Anarchy in the UK

A. C. Haddon. 1898. Digital scan of a still from the short film that Haddon made of the dance of the Malu Zogo Le on the island of Mer, Torres Strait (© National Film and Sound Archive of Australia).

Anarchy in the UK: Haddon and the anarchist agenda in the Anglo-Irish folklore movement

Ciarán Walsh


The mobilisation of tradition by separatists in the Brexit movement has revived the spectre of folklore studies constituting a resource for ethnocentric nationalism and Nazism. There is––almost––an inevitability about the coupling of ethnical authenticity and genocidal xenophobia, but there is another, long-forgotten history of folklore studies in Europe. This tells the story of utopians and revolutionaries who used the study of traditional communities as a resource for the reconstruction of modern European societies, guided by socialised anthropology and calling for anarchy in the UK. Alfred Cort Haddon, Patrick Geddes, and Henry “Havelock” Ellis began reconstructing anthropology in 1890 with reformist experiments that form the core of this chapter, which draws on an unprecedented ‘Irish’ reading of Haddon’s papers and related records. It focuses on Haddon’s use of photo-ethnographic performance to mobilise an anti-colonial, Anglo-Irish folklore movement: a ‘savage-lives-matter’ campaign that confronted Eurocentric racism and genocide in the colonies.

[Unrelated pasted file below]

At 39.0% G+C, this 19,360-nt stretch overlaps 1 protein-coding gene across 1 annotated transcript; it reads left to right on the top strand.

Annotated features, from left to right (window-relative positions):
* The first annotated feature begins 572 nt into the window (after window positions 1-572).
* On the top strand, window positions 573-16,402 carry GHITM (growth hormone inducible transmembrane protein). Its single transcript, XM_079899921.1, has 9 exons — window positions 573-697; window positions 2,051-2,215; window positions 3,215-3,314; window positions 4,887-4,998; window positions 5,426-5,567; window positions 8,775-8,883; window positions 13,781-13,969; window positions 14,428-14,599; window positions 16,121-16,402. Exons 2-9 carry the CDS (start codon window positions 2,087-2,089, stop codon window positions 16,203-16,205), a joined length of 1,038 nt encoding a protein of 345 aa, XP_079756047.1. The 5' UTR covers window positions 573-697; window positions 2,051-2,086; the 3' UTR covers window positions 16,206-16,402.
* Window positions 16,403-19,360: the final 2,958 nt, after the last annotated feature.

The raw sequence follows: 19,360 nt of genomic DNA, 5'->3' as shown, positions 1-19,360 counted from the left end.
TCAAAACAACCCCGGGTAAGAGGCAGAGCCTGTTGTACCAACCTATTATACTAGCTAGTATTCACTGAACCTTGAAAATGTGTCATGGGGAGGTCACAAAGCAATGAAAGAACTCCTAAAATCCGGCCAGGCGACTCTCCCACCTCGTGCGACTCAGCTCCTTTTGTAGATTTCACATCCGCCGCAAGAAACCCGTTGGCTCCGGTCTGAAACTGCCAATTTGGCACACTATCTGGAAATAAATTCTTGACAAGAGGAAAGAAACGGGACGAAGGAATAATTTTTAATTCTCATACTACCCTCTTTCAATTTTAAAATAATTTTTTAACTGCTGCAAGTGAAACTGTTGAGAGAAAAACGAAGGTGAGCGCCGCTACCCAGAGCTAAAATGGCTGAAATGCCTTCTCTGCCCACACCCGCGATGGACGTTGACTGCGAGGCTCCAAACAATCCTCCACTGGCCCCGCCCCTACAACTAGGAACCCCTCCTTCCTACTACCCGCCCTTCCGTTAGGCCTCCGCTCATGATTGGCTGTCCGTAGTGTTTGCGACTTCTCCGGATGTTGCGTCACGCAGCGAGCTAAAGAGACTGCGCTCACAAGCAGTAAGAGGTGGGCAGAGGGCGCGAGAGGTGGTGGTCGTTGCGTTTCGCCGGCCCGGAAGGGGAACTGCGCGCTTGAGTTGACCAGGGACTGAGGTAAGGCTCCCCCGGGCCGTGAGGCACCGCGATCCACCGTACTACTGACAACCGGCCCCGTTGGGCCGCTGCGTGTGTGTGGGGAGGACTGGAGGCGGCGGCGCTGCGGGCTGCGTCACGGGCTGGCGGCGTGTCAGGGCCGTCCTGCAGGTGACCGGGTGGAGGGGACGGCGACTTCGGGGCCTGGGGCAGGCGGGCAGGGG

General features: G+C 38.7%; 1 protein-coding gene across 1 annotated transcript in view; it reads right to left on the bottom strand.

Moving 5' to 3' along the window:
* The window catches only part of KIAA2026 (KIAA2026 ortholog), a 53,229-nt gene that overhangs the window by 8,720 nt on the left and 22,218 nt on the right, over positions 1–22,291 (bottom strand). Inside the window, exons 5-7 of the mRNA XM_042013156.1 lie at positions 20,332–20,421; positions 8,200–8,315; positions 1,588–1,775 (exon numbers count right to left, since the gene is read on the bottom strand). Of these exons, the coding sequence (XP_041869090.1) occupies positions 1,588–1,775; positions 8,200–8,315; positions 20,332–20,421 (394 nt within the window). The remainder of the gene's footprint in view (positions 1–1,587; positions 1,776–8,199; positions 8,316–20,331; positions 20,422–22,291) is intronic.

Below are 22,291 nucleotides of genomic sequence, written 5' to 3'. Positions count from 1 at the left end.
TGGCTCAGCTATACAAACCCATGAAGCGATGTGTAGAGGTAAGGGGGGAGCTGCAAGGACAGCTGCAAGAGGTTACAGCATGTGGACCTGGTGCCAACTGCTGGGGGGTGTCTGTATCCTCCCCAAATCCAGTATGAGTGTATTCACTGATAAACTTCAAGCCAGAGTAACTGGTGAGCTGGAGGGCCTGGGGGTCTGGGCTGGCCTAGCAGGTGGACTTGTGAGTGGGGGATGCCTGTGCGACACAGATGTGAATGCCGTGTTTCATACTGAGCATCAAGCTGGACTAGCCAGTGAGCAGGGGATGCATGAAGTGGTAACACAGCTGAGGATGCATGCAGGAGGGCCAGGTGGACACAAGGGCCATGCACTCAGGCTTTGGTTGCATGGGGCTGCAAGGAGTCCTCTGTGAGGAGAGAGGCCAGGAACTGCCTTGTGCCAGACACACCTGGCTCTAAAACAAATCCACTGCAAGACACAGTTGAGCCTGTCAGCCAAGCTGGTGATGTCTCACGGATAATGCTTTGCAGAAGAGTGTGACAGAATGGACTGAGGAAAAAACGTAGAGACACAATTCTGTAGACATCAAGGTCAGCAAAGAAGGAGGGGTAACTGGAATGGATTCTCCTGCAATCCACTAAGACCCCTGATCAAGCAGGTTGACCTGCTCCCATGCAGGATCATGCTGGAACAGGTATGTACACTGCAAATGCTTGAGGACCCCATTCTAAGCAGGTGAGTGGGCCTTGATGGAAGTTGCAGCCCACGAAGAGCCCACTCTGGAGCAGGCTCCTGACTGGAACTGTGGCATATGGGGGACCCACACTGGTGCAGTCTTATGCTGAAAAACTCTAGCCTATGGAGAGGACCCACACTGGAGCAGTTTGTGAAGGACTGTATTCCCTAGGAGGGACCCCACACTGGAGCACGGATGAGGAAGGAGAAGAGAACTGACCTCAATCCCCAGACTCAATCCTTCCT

Walsh, Ciarán. 2021. “Anarchy in the UK: Haddon and the anarchist agenda in the Anglo-Irish folklore movement.” In Folklore and nation in Britain and Ireland edited by Matthew Cheeseman and Carina Hart. London: Routledge Taylor Francis.

 Keywords:  art | dance | photo-ethnography | ethnology | post-evolutionism | anti-colonial | anarcho-utopian theories | social reform | insurrection | Anti-slavery movement | Ireland | Aran Islands | modernism | traditional versus practical debate.

Posted on

August 22, 2022